56. The Last King
The gaunt, haggard man stumbled over to the hut. He collapsed before he reached it. His clothing was torn, his hair was a tangled mess, and every spare ounce of flesh had been gouged from his body. He looked, in short, like one of the more unfortunate refugees who were pouring out of Arthedain.
The Lossoth opened the hut's flap and looked down at the man. "Are you alive?" he asked.
The Lossoth nodded, grabbed the starving man and hauled him into the warm tent. There he proceeded to brew some tea and mix up some stew.
"Feeling better?" he asked when the man had eaten.
"Thank you," the man said. "Thank you so much. I haven't eaten for days."
"It's dangerous to be out in the winter," the Lossoth said. "I suppose the Witch-King drove you from your home?"
The man nodded. He was still shaking despite having furs and blankets piled on him.
"Unfortunate. I hear Gondor's sent an army to drive him out."
"Too late," the man muttered. "Too damn late."
"There is a village of my people some few miles away. When you are feeling better, shall I guide you there?"
The man shook his head. "This is the Ice Bay of Forochel?" he asked.
"Then I will stay here. My wife…my son… They are coming here."
The Lossoth shrugged. The people from Arthedain usually had some valuables on them. This man carried a large bag as well as an interesting-looking ring. Perhaps he would offer one or both to the Lossoth for payment.
Days passed and the man grew stronger. His name was Arvedui, a name which didn't mean much to the Lossoth. He kept up with the large news, but ignored such trivial matters as who was king at the moment. They changed so often, it was futile to try to learn the king's name, and if you finally did, there was a new one on the throne.
No Nazgul, no orcs, no wildmen approached Forochel. It was a haunted, cursed land. No one liked it. Except for the Lossoth, who reveled in its cold and bitterness.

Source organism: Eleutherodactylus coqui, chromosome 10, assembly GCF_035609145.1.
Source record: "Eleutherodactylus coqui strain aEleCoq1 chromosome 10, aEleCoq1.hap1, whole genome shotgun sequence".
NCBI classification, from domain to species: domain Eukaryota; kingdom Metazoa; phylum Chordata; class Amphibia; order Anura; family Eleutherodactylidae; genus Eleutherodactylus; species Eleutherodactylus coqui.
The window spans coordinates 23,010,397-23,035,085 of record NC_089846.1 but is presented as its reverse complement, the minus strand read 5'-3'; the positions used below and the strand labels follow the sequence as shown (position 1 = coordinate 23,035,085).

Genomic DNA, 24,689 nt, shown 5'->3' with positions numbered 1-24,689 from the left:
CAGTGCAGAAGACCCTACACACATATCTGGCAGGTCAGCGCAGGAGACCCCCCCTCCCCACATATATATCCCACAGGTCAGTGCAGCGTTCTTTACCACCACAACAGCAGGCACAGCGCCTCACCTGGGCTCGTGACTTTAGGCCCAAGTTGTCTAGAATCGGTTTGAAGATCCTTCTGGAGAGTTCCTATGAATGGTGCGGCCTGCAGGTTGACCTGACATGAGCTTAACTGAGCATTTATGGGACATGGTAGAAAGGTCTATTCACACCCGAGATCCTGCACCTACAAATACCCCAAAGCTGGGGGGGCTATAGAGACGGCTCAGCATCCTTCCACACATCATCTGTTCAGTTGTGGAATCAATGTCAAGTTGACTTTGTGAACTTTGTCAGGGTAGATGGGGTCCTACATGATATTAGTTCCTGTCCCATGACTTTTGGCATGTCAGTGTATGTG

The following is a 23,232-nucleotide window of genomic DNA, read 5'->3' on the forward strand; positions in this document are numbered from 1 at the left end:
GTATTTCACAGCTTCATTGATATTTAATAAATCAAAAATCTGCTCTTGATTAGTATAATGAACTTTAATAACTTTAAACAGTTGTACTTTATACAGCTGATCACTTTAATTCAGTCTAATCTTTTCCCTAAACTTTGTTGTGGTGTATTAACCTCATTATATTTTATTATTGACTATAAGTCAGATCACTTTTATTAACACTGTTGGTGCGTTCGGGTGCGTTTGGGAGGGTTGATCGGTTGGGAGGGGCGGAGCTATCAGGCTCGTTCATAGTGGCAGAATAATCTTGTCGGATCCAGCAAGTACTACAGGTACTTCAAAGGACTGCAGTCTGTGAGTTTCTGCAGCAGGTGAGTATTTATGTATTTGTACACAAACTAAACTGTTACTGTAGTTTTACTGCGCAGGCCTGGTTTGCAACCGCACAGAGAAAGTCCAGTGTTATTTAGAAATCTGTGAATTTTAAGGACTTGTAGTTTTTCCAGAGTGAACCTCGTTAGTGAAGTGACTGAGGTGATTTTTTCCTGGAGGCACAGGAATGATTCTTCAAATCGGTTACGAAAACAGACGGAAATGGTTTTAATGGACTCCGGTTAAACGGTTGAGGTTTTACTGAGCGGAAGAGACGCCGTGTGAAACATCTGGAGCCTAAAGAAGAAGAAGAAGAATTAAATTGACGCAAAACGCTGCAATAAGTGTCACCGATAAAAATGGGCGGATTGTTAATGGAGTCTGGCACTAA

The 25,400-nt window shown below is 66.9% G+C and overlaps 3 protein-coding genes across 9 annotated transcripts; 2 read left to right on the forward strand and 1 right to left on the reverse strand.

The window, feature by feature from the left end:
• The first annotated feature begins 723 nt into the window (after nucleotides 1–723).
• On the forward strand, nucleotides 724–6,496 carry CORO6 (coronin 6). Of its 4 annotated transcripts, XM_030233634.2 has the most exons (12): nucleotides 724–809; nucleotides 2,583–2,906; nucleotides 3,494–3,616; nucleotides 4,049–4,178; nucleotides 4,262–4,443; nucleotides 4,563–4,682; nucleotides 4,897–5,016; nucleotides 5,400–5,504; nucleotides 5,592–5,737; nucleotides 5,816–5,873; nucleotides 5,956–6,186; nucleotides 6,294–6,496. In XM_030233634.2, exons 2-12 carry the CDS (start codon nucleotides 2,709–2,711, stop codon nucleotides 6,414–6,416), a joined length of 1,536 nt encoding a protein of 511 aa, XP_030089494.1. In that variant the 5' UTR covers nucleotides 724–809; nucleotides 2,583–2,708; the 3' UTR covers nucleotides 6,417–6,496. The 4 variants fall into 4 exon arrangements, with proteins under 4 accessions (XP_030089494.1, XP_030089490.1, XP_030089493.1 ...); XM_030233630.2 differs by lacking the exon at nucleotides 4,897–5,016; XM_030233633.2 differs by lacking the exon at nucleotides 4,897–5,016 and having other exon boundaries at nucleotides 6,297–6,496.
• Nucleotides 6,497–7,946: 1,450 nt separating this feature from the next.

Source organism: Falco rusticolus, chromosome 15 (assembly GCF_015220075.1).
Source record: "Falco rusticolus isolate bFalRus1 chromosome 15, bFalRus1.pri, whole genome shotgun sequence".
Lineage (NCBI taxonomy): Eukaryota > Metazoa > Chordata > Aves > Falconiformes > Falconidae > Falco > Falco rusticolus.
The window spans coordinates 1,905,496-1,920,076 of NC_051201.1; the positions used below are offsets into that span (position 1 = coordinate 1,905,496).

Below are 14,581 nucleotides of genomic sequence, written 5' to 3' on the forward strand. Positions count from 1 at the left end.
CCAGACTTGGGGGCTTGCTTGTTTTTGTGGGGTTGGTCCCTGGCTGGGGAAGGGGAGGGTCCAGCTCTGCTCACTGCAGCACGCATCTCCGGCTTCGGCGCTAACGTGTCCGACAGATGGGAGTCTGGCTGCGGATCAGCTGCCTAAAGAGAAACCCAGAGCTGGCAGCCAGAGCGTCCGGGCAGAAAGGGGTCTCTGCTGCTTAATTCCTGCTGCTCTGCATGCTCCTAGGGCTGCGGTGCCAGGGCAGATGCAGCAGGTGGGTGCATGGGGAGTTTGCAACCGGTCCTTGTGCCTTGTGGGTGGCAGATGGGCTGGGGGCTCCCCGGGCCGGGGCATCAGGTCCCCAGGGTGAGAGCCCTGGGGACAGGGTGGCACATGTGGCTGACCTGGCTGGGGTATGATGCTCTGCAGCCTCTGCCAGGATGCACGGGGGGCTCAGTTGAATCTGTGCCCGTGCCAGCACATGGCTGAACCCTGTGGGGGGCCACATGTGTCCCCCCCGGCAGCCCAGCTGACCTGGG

"There is a ship on the horizon," the Lossoth reported one morning. "It's probably for you." He'd gathered that his guest was important, important enough to have a ship sent into the dangerous Ice Bay.
"It's for me," Arvedui said. He looked at it and he smiled for the first time. It looked oddly demented and mad on his gaunt face. "Cirdan."
The Lossoth pursed his lips in displeasure. "The Shipwright makes fine boats for elves of the south. But for men of the north? It will break like a twig in an avalanche."
"I have to take it," Arvedui said. "I must. I will reclaim my throne in Arthedain. I will help Earnur win the battle. I will not let it be said that Arvedui stood by and did nothing while Fornost was retaken!"
The Lossoth cast him a pitying glance. This guest had clearly gone mad. "That ship cannot hold against the ice."
Arvedui shrugged. The brash, mad bravado vanished in an instant. In its place was a shell of a man. Someone who had seen the end of their world and unfortunately survived it. "What does it matter? There is nothing left. Arnor crumbled when it was divided into three kingdoms. Now with the fall of Arthedain it has been destroyed. It shall never rise again. The line of Isildur will perish."